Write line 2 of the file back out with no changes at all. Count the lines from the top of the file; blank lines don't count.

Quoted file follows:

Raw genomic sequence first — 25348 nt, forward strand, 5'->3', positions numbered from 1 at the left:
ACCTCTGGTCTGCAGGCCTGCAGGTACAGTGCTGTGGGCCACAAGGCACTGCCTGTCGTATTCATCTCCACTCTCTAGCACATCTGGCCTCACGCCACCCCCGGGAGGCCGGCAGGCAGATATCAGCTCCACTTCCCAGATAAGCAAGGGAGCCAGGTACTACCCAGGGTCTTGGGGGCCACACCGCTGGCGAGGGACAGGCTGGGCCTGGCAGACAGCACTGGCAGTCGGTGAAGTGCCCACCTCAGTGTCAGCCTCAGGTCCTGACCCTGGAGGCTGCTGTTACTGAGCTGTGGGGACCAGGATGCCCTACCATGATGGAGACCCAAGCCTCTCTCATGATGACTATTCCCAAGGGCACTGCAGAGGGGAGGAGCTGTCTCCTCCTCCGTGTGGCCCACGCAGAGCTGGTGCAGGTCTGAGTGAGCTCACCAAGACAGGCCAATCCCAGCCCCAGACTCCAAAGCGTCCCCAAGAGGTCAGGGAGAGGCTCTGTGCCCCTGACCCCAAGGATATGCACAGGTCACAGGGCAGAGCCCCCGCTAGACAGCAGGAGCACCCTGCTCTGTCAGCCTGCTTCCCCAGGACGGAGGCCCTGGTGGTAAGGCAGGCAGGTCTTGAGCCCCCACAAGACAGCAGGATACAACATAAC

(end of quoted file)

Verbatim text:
ACCTCTGGTCTGCAGGCCTGCAGGTACAGTGCTGTGGGCCACAAGGCACTGCCTGTCGTATTCATCTCCACTCTCTAGCACATCTGGCCTCACGCCACCCCCGGGAGGCCGGCAGGCAGATATCAGCTCCACTTCCCAGATAAGCAAGGGAGCCAGGTACTACCCAGGGTCTTGGGGGCCACACCGCTGGCGAGGGACAGGCTGGGCCTGGCAGACAGCACTGGCAGTCGGTGAAGTGCCCACCTCAGTGTCAGCCTCAGGTCCTGACCCTGGAGGCTGCTGTTACTGAGCTGTGGGGACCAGGATGCCCTACCATGATGGAGACCCAAGCCTCTCTCATGATGACTATTCCCAAGGGCACTGCAGAGGGGAGGAGCTGTCTCCTCCTCCGTGTGGCCCACGCAGAGCTGGTGCAGGTCTGAGTGAGCTCACCAAGACAGGCCAATCCCAGCCCCAGACTCCAAAGCGTCCCCAAGAGGTCAGGGAGAGGCTCTGTGCCCCTGACCCCAAGGATATGCACAGGTCACAGGGCAGAGCCCCCGCTAGACAGCAGGAGCACCCTGCTCTGTCAGCCTGCTTCCCCAGGACGGAGGCCCTGGTGGTAAGGCAGGCAGGTCTTGAGCCCCCACAAGACAGCAGGATACAACATAAC